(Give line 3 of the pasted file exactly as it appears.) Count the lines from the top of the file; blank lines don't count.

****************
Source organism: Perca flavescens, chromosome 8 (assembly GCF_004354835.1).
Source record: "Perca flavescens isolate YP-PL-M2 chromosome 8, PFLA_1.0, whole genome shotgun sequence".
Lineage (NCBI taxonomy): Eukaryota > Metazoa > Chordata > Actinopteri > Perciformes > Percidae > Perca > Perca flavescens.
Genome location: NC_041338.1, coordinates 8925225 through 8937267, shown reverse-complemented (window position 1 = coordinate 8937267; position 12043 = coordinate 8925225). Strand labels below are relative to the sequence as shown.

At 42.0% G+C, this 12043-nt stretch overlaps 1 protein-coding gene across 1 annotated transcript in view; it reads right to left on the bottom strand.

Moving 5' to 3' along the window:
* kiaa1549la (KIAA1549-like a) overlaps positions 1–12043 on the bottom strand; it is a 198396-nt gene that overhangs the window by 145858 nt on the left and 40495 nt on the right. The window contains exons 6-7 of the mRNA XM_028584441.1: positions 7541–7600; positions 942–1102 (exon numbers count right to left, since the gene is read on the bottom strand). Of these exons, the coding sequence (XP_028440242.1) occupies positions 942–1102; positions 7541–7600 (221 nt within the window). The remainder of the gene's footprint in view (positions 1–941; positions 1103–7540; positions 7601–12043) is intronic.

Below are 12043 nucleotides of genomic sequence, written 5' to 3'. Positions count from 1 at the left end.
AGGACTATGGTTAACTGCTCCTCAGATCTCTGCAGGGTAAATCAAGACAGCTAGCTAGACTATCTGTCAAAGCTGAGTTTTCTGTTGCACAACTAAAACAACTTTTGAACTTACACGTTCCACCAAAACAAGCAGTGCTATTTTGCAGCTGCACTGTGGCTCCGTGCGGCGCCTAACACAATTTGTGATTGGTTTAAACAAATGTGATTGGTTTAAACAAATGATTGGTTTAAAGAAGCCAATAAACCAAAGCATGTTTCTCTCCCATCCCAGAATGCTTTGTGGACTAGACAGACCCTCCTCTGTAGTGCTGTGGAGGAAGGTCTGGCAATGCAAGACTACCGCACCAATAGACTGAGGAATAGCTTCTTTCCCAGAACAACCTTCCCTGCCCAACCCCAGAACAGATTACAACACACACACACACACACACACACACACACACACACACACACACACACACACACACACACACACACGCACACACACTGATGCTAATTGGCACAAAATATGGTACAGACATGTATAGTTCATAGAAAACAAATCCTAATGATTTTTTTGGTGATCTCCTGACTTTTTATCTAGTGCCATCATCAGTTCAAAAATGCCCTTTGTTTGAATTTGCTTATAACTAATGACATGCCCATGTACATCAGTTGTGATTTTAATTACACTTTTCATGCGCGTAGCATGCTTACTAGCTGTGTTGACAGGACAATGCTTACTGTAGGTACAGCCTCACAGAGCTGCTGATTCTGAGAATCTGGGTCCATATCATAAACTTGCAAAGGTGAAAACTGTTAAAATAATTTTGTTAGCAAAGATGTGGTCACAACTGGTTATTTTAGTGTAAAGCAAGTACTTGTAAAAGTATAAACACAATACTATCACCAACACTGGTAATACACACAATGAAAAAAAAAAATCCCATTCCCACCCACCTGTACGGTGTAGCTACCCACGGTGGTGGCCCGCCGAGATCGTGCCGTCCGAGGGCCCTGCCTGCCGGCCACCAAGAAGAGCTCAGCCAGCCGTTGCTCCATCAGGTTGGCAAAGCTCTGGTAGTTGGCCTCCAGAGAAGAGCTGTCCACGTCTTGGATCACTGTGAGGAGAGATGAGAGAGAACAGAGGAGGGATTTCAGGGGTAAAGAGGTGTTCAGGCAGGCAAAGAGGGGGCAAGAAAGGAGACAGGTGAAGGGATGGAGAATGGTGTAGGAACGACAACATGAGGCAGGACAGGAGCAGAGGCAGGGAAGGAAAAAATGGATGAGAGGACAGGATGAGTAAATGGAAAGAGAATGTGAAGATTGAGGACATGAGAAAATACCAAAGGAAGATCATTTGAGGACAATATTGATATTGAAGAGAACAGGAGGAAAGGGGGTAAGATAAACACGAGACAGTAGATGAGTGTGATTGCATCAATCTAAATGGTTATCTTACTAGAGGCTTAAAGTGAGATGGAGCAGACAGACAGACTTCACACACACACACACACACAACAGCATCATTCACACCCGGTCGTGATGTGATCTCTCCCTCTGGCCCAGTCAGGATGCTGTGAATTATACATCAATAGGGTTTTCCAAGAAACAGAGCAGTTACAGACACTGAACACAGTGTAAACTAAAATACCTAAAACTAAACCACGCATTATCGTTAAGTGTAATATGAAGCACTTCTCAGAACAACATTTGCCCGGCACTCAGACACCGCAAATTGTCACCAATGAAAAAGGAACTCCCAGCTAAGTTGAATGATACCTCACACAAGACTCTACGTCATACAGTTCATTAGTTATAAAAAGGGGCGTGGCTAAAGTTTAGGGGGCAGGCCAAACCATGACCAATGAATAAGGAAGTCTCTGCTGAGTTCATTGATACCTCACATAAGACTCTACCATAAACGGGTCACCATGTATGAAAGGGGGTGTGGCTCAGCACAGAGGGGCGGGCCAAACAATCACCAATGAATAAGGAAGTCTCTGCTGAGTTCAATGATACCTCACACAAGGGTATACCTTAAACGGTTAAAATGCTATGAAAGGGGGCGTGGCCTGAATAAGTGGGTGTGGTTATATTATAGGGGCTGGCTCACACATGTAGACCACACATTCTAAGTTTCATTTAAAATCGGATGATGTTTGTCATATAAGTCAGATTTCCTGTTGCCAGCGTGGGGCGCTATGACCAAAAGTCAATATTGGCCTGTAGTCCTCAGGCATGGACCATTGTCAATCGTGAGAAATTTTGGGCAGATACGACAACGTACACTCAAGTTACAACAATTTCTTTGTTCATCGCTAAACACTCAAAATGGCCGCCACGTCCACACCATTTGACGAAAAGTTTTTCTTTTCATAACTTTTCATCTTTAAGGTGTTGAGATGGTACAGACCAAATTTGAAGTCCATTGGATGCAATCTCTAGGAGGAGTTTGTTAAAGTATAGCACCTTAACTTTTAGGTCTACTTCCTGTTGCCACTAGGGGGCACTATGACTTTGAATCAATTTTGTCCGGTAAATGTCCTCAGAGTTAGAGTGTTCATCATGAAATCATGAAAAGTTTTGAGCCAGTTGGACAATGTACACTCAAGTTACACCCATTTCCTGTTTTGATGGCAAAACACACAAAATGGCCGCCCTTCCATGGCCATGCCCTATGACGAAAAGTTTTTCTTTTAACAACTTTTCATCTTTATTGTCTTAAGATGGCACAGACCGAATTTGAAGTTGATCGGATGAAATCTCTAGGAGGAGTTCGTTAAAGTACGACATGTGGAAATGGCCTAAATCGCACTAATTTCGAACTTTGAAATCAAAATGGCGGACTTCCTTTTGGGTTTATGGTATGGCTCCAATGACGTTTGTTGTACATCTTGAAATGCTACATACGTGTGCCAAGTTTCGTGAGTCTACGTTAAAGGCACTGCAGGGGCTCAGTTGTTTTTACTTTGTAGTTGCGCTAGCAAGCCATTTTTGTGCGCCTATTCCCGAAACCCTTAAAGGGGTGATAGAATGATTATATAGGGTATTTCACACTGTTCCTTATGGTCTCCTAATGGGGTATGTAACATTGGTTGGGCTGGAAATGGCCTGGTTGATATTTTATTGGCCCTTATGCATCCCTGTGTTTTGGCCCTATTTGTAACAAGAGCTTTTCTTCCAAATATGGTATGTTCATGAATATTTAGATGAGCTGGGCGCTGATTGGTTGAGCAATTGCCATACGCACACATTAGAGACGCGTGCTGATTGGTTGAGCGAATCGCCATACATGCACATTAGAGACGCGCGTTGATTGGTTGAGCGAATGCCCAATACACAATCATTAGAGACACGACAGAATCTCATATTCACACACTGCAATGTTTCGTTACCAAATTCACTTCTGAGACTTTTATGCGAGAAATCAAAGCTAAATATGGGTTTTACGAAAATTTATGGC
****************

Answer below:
Lineage (NCBI taxonomy): Eukaryota > Metazoa > Chordata > Actinopteri > Perciformes > Percidae > Perca > Perca flavescens.